MyEd: improving the staff experience
We recently made some changes to the staff view of MyEd, to make it easier for staff to use MyEd, and find the content that they need. The changes include:
- Adding Learn to the staff home page.
- Making changes to the menu structure to improve how we organise content.
- Making it possible to favourite all portlets, so that staff can access the content they use most often with a single click from the home page.
This blog post explains the research process behind the changes, and how we gathered the evidence that informs them.
Changing the homepage
In contrast to students, who use MyEd in quite similar ways, regardless of level, year or school, staff use MyEd in many different ways. This makes it more difficult to identify what content should be on the homepage. We wanted to find out more about how staff use MyEd, and whether we could change the content on the homepage to make it more useful for staff. We used two different methods.
The first was a top tasks survey, to identify the top 5 tasks from each participant so that we could see if there were recurring themes and patterns in terms of what staff were using MyEd for.
This gave us some really interesting information. The 6 most popular tasks, which accounted for nearly 40% of all votes cast were:
- Event booking
- Room booking
- Viewing payslips and P60 information
- Visiting Learn – our virtual learning environment
- Visiting the Student Record System (EUCLID)
- Expenses claims
However, more detailed analysis shows us that there’s quite a lot of variation between different groups of staff, for example academic staff and non-academic staff, or colleges and service groups.
We also looked at usage data, to understand which areas of MyEd staff use the most. This shows us that the most used portlets by a considerable margin are Email and Learn, with over 50% of all staff usage. This is interesting, as although we can see below that email is one of the most used portlets, it was actually number 7 in the top tasks survey. The next most used portlets were EUCLID, Training and Event Booking and Room Booking. However, this has changed over the last few months with most staff working from home. Learn and Email are still the most used portlets, but unsurprisingly, Room Booking is seeing very little use now, whereas the use of Collaborate has grown significantly.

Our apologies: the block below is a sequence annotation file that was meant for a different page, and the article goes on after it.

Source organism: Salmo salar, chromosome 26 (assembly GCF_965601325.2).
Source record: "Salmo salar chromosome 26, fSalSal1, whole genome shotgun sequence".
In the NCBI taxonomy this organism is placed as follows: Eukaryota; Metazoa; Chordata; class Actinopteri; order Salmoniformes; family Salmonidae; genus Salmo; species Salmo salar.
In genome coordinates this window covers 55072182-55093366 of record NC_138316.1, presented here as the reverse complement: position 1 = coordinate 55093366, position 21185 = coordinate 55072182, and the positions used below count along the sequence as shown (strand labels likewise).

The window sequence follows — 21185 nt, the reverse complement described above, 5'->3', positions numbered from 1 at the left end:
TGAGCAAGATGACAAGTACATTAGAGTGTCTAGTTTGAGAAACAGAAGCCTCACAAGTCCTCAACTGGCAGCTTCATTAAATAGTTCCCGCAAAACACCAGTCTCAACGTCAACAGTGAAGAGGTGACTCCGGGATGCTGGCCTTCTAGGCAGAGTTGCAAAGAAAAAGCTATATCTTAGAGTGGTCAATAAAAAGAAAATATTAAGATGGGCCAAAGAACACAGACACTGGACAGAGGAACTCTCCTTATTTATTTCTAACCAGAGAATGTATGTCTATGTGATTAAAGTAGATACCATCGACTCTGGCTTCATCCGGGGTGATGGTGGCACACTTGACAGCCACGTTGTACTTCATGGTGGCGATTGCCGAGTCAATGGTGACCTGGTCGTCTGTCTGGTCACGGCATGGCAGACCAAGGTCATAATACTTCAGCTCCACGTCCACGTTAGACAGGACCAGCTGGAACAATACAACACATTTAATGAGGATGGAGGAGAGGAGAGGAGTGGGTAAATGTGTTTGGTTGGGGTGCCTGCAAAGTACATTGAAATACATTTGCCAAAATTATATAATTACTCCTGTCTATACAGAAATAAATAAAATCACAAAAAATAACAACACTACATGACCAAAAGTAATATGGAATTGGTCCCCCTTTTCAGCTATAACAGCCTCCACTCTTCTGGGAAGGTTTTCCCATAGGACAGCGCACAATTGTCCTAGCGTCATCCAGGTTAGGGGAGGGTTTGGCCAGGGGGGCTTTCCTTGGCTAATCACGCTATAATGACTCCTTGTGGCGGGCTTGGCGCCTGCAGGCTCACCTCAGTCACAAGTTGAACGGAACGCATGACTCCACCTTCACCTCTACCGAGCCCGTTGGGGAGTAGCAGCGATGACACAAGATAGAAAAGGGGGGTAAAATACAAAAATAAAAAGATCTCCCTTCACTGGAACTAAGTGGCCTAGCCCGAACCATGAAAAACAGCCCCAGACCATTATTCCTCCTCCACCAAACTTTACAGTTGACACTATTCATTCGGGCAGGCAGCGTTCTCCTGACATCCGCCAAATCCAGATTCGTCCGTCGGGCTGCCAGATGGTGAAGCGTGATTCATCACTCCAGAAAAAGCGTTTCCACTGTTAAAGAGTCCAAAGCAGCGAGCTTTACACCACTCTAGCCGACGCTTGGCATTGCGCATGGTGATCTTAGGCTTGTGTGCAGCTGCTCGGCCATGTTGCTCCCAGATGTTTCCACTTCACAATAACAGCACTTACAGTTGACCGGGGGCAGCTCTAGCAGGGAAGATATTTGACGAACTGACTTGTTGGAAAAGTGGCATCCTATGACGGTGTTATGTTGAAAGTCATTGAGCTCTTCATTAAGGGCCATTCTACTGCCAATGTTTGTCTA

We can see from the usage data that some portlets are used much more than others. However, we also know from our Top Tasks survey that staff don’t all use the same content. This makes it very difficult to design a homepage which suits all staff, and it’s one of the reasons we kept the homepage simple for staff, with just Email and Calendar. We do see that Learn gets a lot of traffic compared to other portlets, so Learn has now been added to the homepage for all staff. We decided not to add any other portlets to the homepage, partly because improvements to Favourites mean that staff are now able to add any portlet to their Favourites. This means that they can customise their homepage, and make the content they use most often accessible with a single click.
Changing the menu
Designing a new information architecture
We wanted to improve how content is organised for staff. We did a lot of work with students before the launch of the new MyEd to understand how they categorised and grouped content, and over the last 12 months we’ve been carrying out similar exercises for staff content. These have included interviews, card sorting and tree testing.
We started with some face-to-face card sorts with colleagues. Colleagues were given cards which each described one task or piece of information they might use MyEd for, and asked to group them together, and give names to their groupings. We followed this up with some online studies, inviting groups of staff to do the same activity online. This allowed us to identify initial top-level categories, and we used these in a large scale online hybrid card sort. Users were given the categories from the earlier research, but could also create their own. Over 650 colleagues participated, which gave us a huge amount of data to analyse.
For some types of information, for example finance related, there was a great deal of consistency in how cards were grouped. For other types of information it was much less clear. We also found that information which was harder to categorise was often grouped together into a type of ‘catch-all’ category.
Testing the changes
We used the data to develop a new information architecture and menu structure. We tested this new structure using another online study, this time a tree test. A tree test asks participants to click through a menu to identify where in the menu structure they would click to carry out a particular task. This let us see how effective the new structure was, and whether staff would be able to find the content that they need. Overall it was quite successful, although we identified some areas which were problematic, and made some small changes. The new menu is now in place, and we’ll continue to review and monitor it, to see how well it is working.